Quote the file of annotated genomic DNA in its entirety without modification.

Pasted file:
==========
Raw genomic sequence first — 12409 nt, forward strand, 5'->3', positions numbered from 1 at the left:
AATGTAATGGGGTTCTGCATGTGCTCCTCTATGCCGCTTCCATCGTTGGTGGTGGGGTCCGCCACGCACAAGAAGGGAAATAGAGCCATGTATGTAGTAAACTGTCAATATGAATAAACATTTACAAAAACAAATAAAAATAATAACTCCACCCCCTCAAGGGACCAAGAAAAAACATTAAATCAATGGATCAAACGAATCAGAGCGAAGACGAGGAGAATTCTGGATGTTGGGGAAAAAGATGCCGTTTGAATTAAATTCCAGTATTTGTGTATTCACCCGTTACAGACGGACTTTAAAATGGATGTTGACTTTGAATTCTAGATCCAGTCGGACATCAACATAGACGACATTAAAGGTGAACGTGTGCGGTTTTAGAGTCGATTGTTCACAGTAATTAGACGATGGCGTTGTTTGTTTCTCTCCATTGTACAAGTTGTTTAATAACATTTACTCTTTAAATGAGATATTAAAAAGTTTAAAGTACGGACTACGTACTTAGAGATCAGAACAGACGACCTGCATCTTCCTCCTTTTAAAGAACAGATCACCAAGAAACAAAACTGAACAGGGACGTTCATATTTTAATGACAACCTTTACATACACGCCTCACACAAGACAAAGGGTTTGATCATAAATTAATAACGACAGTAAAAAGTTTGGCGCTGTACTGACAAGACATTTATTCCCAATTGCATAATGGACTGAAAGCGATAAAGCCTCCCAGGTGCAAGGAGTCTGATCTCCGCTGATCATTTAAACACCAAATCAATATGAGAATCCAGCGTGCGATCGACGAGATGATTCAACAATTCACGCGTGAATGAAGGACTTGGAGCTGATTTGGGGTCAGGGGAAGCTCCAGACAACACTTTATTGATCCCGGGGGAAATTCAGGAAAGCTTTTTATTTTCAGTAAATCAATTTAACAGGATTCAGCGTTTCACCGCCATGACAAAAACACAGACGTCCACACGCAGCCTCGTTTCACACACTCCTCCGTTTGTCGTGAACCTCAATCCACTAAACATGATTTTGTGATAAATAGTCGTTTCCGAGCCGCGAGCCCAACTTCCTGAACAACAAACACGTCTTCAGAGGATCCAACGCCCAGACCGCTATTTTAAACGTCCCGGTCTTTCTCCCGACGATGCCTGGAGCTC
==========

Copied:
Raw genomic sequence first — 12409 nt, forward strand, 5'->3', positions numbered from 1 at the left:
AATGTAATGGGGTTCTGCATGTGCTCCTCTATGCCGCTTCCATCGTTGGTGGTGGGGTCCGCCACGCACAAGAAGGGAAATAGAGCCATGTATGTAGTAAACTGTCAATATGAATAAACATTTACAAAAACAAATAAAAATAATAACTCCACCCCCTCAAGGGACCAAGAAAAAACATTAAATCAATGGATCAAACGAATCAGAGCGAAGACGAGGAGAATTCTGGATGTTGGGGAAAAAGATGCCGTTTGAATTAAATTCCAGTATTTGTGTATTCACCCGTTACAGACGGACTTTAAAATGGATGTTGACTTTGAATTCTAGATCCAGTCGGACATCAACATAGACGACATTAAAGGTGAACGTGTGCGGTTTTAGAGTCGATTGTTCACAGTAATTAGACGATGGCGTTGTTTGTTTCTCTCCATTGTACAAGTTGTTTAATAACATTTACTCTTTAAATGAGATATTAAAAAGTTTAAAGTACGGACTACGTACTTAGAGATCAGAACAGACGACCTGCATCTTCCTCCTTTTAAAGAACAGATCACCAAGAAACAAAACTGAACAGGGACGTTCATATTTTAATGACAACCTTTACATACACGCCTCACACAAGACAAAGGGTTTGATCATAAATTAATAACGACAGTAAAAAGTTTGGCGCTGTACTGACAAGACATTTATTCCCAATTGCATAATGGACTGAAAGCGATAAAGCCTCCCAGGTGCAAGGAGTCTGATCTCCGCTGATCATTTAAACACCAAATCAATATGAGAATCCAGCGTGCGATCGACGAGATGATTCAACAATTCACGCGTGAATGAAGGACTTGGAGCTGATTTGGGGTCAGGGGAAGCTCCAGACAACACTTTATTGATCCCGGGGGAAATTCAGGAAAGCTTTTTATTTTCAGTAAATCAATTTAACAGGATTCAGCGTTTCACCGCCATGACAAAAACACAGACGTCCACACGCAGCCTCGTTTCACACACTCCTCCGTTTGTCGTGAACCTCAATCCACTAAACATGATTTTGTGATAAATAGTCGTTTCCGAGCCGCGAGCCCAACTTCCTGAACAACAAACACGTCTTCAGAGGATCCAACGCCCAGACCGCTATTTTAAACGTCCCGGTCTTTCTCCCGACGATGCCTGGAGCTC